.

Welcome Back to Part II article. Hope you all enjoyed the content coverage there, here will continue with the same rhythm and learn more in that space.

We have covered Reshaping DataFrames and Combining DataFrames in Part I.

Working with Categorical data:

First, try to understand what is Categorical variables in a given dataset.

Categorical variables are a group of values and it can be labeled easily and it contains definite possible values. It would be Numerical or String. Let's say Location, Designation, Grade of the students, Age, Sex, and many more examples.

Still, we could divide the categorical data into Ordinal Data and Nominal Data.

1. Ordinal Data
• These categorical variables have proper inherent order (like Grade, Designation)
2. Nominal Data
• This is just opposite to Ordinal Data, so we can't expect an inherent order :)
3. Continuous Data
• Continuous variables/features have an infinite number of values with certain boundaries, always it can be numeric or date/time data type.

Actually speaking we're going to do "Encoding" them and take it for further analysis in the Data Science/Machine Learning life cycle process.

As we know that 70 – 80% of effort would be channelized for the EDA process in the Data Science field. Because cleaning and preparing the data is the major task, then only we could prepare the stable model selection and finalize it.

In Which the process of converting categorical data into numerical data is an unavoidable and necessary activity, this activity is called Encoding.

Encoding Techniques

• One Hot Encoding
• Dummy Encoding
• Label Encoding
• Ordinal Encoding
• Target Encoding
• Mean Encoding

• One-Hot Encoding
• As we know that FE is transforming the given data into a reasonable form. which is easier to interpret and making data more transparent to helping to build the model.
• And the same time creating new features to enhance the model, in that aspects the “One-Hot Encoding” methodology coming into the picture.
• This technique can be used when the features are nominal.
• In one hot encoding, for each level of a categorical feature, we create a new variable. (Feature/Column)
• The category can be mapped with a binary variable 0 or 1. based on presence or absence.
• Dummy Encoding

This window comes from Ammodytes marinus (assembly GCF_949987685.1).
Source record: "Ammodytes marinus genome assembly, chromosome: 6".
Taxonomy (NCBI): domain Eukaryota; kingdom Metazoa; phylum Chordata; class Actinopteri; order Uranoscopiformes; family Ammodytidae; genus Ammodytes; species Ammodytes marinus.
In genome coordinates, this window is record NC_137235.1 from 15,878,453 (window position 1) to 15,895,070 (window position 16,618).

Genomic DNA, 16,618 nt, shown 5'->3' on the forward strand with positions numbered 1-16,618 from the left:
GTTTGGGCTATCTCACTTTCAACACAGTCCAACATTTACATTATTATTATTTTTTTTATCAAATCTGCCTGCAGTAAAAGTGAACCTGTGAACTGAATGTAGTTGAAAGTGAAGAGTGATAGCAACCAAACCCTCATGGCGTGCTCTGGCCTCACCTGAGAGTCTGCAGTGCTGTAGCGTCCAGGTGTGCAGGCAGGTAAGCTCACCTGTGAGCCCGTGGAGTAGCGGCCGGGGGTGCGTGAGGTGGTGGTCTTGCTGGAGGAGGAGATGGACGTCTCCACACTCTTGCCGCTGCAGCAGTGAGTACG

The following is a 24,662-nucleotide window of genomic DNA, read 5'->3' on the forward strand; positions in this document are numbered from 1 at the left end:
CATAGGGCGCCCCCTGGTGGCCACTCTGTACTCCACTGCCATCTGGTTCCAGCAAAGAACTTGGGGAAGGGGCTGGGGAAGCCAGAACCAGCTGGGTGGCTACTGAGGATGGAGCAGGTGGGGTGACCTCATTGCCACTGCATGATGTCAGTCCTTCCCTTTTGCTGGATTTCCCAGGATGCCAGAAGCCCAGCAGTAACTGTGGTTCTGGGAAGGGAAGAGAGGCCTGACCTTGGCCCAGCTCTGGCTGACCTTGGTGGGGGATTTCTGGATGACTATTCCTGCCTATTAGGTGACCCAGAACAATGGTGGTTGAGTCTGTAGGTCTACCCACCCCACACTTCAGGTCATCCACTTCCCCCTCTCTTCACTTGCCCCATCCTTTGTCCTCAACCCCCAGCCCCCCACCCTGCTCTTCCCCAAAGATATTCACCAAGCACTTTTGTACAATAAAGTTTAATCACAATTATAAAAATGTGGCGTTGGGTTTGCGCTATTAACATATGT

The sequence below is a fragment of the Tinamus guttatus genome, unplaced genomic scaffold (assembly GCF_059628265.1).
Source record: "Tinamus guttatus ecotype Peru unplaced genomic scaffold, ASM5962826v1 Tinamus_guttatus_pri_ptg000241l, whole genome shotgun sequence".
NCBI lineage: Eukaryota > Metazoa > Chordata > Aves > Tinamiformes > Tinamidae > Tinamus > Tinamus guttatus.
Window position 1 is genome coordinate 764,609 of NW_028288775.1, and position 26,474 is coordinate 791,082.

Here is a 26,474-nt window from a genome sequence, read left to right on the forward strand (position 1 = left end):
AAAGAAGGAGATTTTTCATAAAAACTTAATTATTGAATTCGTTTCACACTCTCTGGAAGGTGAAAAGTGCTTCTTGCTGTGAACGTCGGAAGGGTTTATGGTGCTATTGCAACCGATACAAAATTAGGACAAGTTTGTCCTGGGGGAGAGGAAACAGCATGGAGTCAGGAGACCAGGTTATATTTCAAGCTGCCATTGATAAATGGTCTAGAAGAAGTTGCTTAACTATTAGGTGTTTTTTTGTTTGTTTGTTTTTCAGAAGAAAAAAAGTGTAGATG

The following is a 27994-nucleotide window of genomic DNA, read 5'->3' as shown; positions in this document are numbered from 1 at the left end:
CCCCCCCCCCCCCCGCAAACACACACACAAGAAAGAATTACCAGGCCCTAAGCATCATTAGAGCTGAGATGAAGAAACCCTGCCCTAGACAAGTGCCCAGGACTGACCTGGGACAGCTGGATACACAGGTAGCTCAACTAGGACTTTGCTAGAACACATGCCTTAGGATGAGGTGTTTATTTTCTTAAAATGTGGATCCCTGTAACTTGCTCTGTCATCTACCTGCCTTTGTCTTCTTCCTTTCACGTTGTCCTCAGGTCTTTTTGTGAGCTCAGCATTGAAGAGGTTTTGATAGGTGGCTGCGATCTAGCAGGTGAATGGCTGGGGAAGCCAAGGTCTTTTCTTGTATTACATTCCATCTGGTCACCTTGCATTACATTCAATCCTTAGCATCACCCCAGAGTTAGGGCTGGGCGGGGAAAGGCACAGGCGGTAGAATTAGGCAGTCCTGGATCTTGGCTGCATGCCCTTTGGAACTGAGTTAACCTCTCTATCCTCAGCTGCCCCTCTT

• This scheme is similar to one-hot encoding.
• The categorical encoding methodology transforms the categorical variable into binary variables (also known as dummy variables).
• The dummy encoding method is an improved version of over one-hot-encoding.
• It uses N-1 features to represent N labels/categories.

One-Hot Encoding

Code

data=pd.DataFrame({"Fruits":"Apple","Banana","Cherries","Grapes","Mango","Banana","Cherries","Grapes","Mango","Apple"]})
data

#Create object for one-hot encoding
import category_encoders as ce
encoder=ce.OneHotEncoder(cols='Fruits',handle_unknown='return_nan',return_df=True,use_cat_names=True)
data_encoded = encoder.fit_transform(data)
data_encoded

Playing with DateTime Data

Whenever you’re dealing with data and time datatype, we can use the DateTime library which is coming along with pandas as Datetime objects. On top of the to_datetime() function help us to convert multiple DataFrame columns into a single DateTime object.

List of Python datetime Classes

• datetime – To manipulate dates and times - month, day, year, hour, second, microsecond.
• date – To manipulate dates alone - month, day, year.
• time – To manipulate time - hour, minute, second, microsecond.
• timedelta— Dates and Time measuring.
• tzinfo— Dealing with time zones.

Converting data types

As we know that converting data type is common across all programming languages. Python not exceptional for this. Python provided type conversion functions to convert one data type to another.

Type Conversion in Python:

• Explicit Type Conversion: During the development, the developer will write the code to change the type of data as per their requirement in the flow of the program.